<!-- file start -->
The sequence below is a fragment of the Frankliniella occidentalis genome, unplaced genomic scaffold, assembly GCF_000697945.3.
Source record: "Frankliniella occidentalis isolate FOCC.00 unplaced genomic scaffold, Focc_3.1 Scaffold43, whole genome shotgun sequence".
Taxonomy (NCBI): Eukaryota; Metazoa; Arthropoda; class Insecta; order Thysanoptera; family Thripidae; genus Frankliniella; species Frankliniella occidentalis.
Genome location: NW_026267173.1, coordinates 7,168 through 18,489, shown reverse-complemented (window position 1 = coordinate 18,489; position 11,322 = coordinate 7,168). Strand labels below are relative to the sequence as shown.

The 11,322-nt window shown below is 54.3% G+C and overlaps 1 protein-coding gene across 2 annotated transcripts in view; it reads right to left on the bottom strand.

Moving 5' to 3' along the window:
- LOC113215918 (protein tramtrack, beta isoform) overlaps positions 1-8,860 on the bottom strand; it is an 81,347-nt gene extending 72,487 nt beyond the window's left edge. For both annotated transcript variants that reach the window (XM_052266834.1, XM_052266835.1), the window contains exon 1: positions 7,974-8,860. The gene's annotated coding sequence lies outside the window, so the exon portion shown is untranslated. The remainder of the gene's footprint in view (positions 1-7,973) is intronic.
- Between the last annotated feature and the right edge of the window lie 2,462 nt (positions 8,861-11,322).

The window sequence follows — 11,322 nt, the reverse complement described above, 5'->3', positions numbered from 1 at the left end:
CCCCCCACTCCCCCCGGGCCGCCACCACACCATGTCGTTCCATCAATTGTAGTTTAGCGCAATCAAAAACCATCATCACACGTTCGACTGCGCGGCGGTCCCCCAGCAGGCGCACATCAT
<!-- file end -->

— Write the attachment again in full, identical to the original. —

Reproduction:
The sequence below is a fragment of the Frankliniella occidentalis genome, unplaced genomic scaffold, assembly GCF_000697945.3.
Source record: "Frankliniella occidentalis isolate FOCC.00 unplaced genomic scaffold, Focc_3.1 Scaffold43, whole genome shotgun sequence".
Taxonomy (NCBI): Eukaryota; Metazoa; Arthropoda; class Insecta; order Thysanoptera; family Thripidae; genus Frankliniella; species Frankliniella occidentalis.
Genome location: NW_026267173.1, coordinates 7,168 through 18,489, shown reverse-complemented (window position 1 = coordinate 18,489; position 11,322 = coordinate 7,168). Strand labels below are relative to the sequence as shown.

The 11,322-nt window shown below is 54.3% G+C and overlaps 1 protein-coding gene across 2 annotated transcripts in view; it reads right to left on the bottom strand.

Moving 5' to 3' along the window:
- LOC113215918 (protein tramtrack, beta isoform) overlaps positions 1-8,860 on the bottom strand; it is an 81,347-nt gene extending 72,487 nt beyond the window's left edge. For both annotated transcript variants that reach the window (XM_052266834.1, XM_052266835.1), the window contains exon 1: positions 7,974-8,860. The gene's annotated coding sequence lies outside the window, so the exon portion shown is untranslated. The remainder of the gene's footprint in view (positions 1-7,973) is intronic.
- Between the last annotated feature and the right edge of the window lie 2,462 nt (positions 8,861-11,322).

The window sequence follows — 11,322 nt, the reverse complement described above, 5'->3', positions numbered from 1 at the left end:
CCCCCCACTCCCCCCGGGCCGCCACCACACCATGTCGTTCCATCAATTGTAGTTTAGCGCAATCAAAAACCATCATCACACGTTCGACTGCGCGGCGGTCCCCCAGCAGGCGCACATCAT